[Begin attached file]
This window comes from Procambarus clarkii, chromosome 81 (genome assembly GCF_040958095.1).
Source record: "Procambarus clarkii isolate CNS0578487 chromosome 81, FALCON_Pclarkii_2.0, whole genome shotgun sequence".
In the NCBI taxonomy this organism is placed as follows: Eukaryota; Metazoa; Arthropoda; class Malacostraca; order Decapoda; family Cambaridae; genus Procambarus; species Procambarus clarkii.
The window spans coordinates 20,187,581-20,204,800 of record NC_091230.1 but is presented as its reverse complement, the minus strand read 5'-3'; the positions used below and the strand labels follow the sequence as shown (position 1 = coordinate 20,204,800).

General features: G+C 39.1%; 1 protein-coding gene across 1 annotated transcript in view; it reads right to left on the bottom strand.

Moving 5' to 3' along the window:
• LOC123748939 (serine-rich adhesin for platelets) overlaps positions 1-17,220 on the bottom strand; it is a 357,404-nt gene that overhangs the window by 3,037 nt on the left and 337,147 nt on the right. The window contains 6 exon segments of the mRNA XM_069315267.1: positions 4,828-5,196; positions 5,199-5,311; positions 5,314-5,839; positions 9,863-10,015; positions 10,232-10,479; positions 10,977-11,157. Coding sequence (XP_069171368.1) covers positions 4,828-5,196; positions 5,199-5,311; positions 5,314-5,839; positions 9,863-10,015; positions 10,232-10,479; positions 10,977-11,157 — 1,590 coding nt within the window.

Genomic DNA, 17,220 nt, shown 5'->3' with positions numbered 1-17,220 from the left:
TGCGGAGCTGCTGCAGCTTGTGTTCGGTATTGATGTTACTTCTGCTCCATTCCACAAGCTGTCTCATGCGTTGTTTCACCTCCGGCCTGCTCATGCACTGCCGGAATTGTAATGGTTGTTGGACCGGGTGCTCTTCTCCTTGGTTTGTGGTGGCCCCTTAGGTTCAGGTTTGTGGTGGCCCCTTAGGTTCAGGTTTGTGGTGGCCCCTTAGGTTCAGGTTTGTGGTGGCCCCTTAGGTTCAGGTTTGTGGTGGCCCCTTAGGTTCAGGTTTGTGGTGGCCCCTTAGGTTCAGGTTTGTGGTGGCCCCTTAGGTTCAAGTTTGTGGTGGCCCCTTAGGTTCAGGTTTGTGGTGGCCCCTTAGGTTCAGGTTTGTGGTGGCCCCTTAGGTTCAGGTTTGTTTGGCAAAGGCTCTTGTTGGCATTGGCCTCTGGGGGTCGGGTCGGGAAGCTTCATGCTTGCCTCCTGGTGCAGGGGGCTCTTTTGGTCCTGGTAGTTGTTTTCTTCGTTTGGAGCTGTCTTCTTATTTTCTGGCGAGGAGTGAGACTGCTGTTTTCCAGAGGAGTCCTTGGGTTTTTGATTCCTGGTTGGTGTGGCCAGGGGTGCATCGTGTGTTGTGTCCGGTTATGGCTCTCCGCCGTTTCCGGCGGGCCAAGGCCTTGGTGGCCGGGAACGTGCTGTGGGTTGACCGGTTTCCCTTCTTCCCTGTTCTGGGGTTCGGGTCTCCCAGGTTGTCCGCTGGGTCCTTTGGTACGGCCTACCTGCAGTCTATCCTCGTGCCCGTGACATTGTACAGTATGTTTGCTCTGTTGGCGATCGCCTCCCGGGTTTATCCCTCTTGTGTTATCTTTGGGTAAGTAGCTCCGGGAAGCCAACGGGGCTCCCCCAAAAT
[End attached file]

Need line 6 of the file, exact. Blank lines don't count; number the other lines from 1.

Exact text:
Moving 5' to 3' along the window: